The most important element of jazz is the warm, natural sound of the acoustic instruments
that comprise the ensemble.
Most groups consist of either piano or guitar complemented by bass and drums (with additional horns or vocalists added when desired). The repertoire is wide-ranging and the musical language common to all Just Jazz musicians. No matter the size or make up of the group, the long heritage of our jazz vocabulary creates an elegant, smooth sound that enhances the ambience of the room.
There are many factors to consider when selecting the band to perform at your event, and because every affair is different, the requirements for each ensemble vary. Based on many years of experience, we present the following information as a guide in helping you decide what type of band will best complement your event. Just follow the step-by-step guide to help you put together the most appropriate configuration of musicians for your function.
1) what kind of event are you planning?
- corporate function
- formal dinner or cocktail party
- wedding reception
- benefit/fund raiser
- informal private party
The type of event will dictate the size and style of the band. For instance, the more formal the event, the more likely that the music will act solely as a background setting. For private parties and weddings, the music takes a more central role in the success of the event.
2)WHAT ROLE DO YOU WANT THE MUSIC TO PLAY?
Acoustic jazz brings many refined elements to an event depending on how it is used. Here are three ways to think about how to integrate jazz into an event:
A formal dinner or cocktail party might require an elegant atmosphere that only live jazz music can provide. The music needs to be felt more than listened to so as not to obstruct conversation. Solo piano or guitar may work, but if the event is larger, only the core trio (guitar/piano, bass & drums) provides the cohesive sound that is distinctive to jazz.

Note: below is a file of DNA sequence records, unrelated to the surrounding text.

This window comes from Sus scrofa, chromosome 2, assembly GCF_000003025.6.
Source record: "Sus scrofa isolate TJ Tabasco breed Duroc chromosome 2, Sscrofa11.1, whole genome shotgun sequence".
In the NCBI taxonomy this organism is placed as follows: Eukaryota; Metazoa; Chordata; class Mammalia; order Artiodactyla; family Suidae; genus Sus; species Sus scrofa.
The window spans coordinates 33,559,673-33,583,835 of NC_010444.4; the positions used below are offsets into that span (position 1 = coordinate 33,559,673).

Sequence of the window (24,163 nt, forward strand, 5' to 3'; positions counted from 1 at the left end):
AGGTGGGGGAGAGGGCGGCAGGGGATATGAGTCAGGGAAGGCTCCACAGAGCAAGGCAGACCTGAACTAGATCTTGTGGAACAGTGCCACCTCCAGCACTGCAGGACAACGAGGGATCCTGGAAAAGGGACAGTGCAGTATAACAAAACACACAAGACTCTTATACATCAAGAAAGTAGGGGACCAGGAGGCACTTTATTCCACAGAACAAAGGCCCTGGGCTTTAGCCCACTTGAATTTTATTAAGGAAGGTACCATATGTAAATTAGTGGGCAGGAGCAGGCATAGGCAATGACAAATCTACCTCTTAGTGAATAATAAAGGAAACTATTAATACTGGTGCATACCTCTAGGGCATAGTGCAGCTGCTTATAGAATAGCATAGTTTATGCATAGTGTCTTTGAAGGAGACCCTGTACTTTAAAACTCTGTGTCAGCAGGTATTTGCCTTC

(Note: since the piano and guitar function similarly in any group, in general it is best to use the natural sound of a guitar when there is no acoustic piano at the event site).
Background and Listening Music
Sometimes jazz music can enliven an event with needed pizzazz. For example, a private party might require the music to be more festive, rather than solely background. Here the addition of drums is particularly effective in creating an energy that can get toes tapping. Another event, though, might need the music to be more flexible, first acting as background and then taking on a more central role as the evening progresses. In this instance, the versatile sound of an added saxophone allows the music to better make the transition from the background to the main element of the party.
This role means that the music is the event. The band is hired to play a concert or festival where the music is showcased in a theater, club, or private venue.
3) what are the logistics of the event?
Number of attendees
A small event of under 30 people implies an intimate setting and would likely require a smaller band, such as solo piano or guitar, duos and sometimes trios. This intimate setting can be sustained for larger groups, but in general, the larger the event, the more musicians that are required to sustain a lively atmosphere.